Washington: President Barack Obama called on Turkey to respect the rule of law Saturday, a warning to the country’s government as it rounded up alleged coup plotters.
He stressed the “vital need” for all parties to “act within the rule of law,” after consulting key national security aides about the fallout from a botched putsch.
Obama also urged Turkish leaders to “avoid actions that would lead to further violence or instability,” the White House said.
Although the government of Recep Tayyip Erdogan has repelled the coup, the situation remains fraught and tensions between Washington and Ankara are growing.
Several army commanders, a top judge and more than a thousand military personnel have swiftly been detained after the failed power grab that killed more than 200.
There was no indication that Americans have been killed, Obama said. But a new crisis appears to be taking hold.
The Turkish authorities have imposed a security lockdown and cut power to the Incirlik air base in the south of the country.
The facility, 68 miles (110 kilometers) from the Syrian border, is home to a stash of nuclear weapons and 1,500 US troops.
The US military command in Europe ordered American forces across Turkey to take maximum protective measures.
Obama instructed aides to work with Turkish authorities to “maintain the safety and well-being of diplomatic missions and personnel, US servicemembers, and their dependents.”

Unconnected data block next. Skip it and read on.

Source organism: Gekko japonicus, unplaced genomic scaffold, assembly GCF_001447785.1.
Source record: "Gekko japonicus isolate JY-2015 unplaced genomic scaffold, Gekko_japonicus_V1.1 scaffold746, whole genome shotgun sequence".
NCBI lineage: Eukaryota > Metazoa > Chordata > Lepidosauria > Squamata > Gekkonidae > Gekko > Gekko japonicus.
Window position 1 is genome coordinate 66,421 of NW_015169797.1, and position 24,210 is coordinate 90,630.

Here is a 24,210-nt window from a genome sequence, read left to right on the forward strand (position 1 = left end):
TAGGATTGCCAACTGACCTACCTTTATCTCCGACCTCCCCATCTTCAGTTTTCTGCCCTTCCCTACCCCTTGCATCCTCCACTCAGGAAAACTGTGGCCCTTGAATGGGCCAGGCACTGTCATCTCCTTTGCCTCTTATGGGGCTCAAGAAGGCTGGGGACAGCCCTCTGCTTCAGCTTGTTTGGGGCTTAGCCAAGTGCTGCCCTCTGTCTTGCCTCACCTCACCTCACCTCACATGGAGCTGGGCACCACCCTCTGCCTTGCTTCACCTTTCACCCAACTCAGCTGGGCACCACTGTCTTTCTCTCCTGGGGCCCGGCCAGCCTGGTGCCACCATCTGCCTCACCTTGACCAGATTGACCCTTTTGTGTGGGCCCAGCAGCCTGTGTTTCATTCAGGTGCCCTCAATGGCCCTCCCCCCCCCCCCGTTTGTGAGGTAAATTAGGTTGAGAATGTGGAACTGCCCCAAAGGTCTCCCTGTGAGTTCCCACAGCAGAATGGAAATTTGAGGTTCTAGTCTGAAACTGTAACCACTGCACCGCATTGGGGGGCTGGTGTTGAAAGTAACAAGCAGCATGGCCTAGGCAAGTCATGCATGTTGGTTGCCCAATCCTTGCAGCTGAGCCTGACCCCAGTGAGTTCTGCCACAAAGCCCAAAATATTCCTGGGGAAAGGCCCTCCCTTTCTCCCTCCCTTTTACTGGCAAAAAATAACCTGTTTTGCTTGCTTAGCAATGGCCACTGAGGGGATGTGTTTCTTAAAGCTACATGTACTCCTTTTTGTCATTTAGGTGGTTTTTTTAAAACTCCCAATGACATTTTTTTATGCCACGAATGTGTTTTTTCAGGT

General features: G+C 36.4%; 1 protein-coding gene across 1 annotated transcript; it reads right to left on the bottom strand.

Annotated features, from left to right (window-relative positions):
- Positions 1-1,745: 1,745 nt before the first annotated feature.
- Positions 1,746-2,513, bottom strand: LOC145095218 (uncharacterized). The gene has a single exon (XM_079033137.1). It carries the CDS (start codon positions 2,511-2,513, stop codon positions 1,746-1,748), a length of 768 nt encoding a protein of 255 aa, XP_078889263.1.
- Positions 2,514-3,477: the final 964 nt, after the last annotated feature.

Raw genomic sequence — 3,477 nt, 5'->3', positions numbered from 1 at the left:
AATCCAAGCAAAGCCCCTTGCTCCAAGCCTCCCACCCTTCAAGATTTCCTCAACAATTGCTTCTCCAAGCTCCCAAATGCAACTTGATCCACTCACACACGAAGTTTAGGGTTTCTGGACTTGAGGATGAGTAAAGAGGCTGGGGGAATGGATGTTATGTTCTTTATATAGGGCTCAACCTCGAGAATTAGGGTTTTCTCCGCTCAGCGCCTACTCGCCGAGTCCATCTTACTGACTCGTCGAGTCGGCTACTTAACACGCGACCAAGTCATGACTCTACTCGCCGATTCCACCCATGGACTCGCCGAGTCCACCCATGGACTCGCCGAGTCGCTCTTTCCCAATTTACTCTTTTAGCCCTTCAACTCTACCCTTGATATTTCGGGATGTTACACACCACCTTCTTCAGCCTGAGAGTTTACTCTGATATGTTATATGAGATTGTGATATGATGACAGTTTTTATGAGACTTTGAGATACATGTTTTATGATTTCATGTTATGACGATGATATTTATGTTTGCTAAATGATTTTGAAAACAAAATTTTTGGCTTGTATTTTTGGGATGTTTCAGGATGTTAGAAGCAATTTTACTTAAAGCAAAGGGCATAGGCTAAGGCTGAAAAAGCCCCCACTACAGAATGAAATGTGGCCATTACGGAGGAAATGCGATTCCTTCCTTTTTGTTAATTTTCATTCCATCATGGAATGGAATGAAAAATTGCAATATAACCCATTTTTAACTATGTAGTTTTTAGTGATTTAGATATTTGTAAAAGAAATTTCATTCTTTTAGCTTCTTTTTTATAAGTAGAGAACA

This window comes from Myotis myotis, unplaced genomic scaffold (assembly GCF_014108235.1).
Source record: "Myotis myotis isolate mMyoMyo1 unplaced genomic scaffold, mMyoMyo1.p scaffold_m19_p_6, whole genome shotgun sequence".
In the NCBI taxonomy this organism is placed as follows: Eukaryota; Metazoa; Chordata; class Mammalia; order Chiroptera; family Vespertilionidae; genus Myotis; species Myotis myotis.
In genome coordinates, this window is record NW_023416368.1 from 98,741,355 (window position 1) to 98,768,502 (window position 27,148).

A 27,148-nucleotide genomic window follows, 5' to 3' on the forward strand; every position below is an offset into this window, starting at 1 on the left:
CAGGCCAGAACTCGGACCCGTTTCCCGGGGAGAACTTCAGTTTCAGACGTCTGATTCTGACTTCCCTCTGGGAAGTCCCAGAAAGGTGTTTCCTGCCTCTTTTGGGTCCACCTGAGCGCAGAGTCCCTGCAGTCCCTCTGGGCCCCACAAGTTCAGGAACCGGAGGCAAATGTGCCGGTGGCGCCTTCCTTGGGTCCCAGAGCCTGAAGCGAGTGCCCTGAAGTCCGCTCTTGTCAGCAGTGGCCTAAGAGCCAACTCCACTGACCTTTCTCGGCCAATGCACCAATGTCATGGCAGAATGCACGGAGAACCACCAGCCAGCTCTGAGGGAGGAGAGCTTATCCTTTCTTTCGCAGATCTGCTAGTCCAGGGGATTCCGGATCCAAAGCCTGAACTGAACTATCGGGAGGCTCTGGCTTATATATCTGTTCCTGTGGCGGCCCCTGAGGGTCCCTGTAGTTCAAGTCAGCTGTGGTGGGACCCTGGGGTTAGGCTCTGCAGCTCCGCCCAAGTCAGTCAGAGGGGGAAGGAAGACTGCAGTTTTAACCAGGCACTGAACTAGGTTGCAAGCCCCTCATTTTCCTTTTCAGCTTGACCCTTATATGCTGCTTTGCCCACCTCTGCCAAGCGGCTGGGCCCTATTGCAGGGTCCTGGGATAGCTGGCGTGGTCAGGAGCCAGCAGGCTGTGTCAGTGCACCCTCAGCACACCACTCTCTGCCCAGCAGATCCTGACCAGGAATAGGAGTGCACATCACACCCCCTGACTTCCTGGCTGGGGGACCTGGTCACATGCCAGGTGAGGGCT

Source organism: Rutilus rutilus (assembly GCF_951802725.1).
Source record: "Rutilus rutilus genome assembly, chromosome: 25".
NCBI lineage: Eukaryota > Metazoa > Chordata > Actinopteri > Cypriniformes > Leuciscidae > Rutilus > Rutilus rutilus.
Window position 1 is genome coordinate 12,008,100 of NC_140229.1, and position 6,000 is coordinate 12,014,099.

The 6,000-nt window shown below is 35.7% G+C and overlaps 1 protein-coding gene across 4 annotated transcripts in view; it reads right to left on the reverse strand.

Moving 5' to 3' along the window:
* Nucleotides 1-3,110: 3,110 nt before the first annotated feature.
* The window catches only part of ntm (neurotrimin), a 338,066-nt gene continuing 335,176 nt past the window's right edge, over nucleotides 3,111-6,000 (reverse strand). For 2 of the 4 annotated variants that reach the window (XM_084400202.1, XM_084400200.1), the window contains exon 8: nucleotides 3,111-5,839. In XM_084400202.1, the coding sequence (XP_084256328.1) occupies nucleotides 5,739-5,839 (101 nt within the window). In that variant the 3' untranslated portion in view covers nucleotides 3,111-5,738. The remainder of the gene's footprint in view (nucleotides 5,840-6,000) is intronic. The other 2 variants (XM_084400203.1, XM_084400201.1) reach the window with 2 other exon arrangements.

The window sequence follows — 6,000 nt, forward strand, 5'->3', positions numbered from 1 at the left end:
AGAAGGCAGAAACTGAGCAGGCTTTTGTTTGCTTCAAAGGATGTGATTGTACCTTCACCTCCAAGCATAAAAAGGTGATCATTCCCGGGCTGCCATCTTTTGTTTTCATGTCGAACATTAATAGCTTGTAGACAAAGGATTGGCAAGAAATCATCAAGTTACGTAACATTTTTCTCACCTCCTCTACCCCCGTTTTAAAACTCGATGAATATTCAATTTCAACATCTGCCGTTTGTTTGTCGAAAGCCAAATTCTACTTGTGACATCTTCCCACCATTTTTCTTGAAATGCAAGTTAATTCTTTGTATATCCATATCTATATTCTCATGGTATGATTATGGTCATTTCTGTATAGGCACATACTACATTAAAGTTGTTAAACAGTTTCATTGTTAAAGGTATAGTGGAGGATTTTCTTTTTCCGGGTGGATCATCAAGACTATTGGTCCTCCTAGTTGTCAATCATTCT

Incirlik is a vital platform for the US Air Force to hit Islamic State group targets in Iraq and Syria and provide air cover for rebel groups fighting the jihadists.
Sorties from the base were suspended because airspace had been closed, US officials said.
“US Central Command is adjusting flight operations,” Pentagon spokesman Peter Cook said, “to minimize any effects on the campaign.”
Obama said joint efforts like fighting terrorism would “require continued Turkish cooperation.”
During the coup attempt, Obama threw his support behind Turkey’s “democratically elected government” and urged all parties to “avoid any violence or bloodshed.”
But there are growing concerns about a government crackdown on Erdogan’s opponents and what that may mean for a key ally in NATO.
Almost 24 hours after the coup, there was still no word from the White House on whether Obama had spoken to Erdogan.
In public appearances since returning to Istanbul, Erdogan has blamed the attempted putsch on followers of Pennsylvania-based opposition figure Fethullah Gulen, a Turkish preacher with a large following.
US Secretary of State John Kerry said the United States will help Turkey investigate the failed coup and invited Ankara to share any evidence it has against Gulen.
Turkey had not yet issued a formal extradition request, he added.
Even before Friday’s bloody drama, Obama had voiced concern about Erdogan’s respect for the rule of law.
“He came into office with a promise of democracy,” Obama said in April. “That’s the legacy he should pursue,” he added, warning against the “repression of information and shutting down democratic debate.”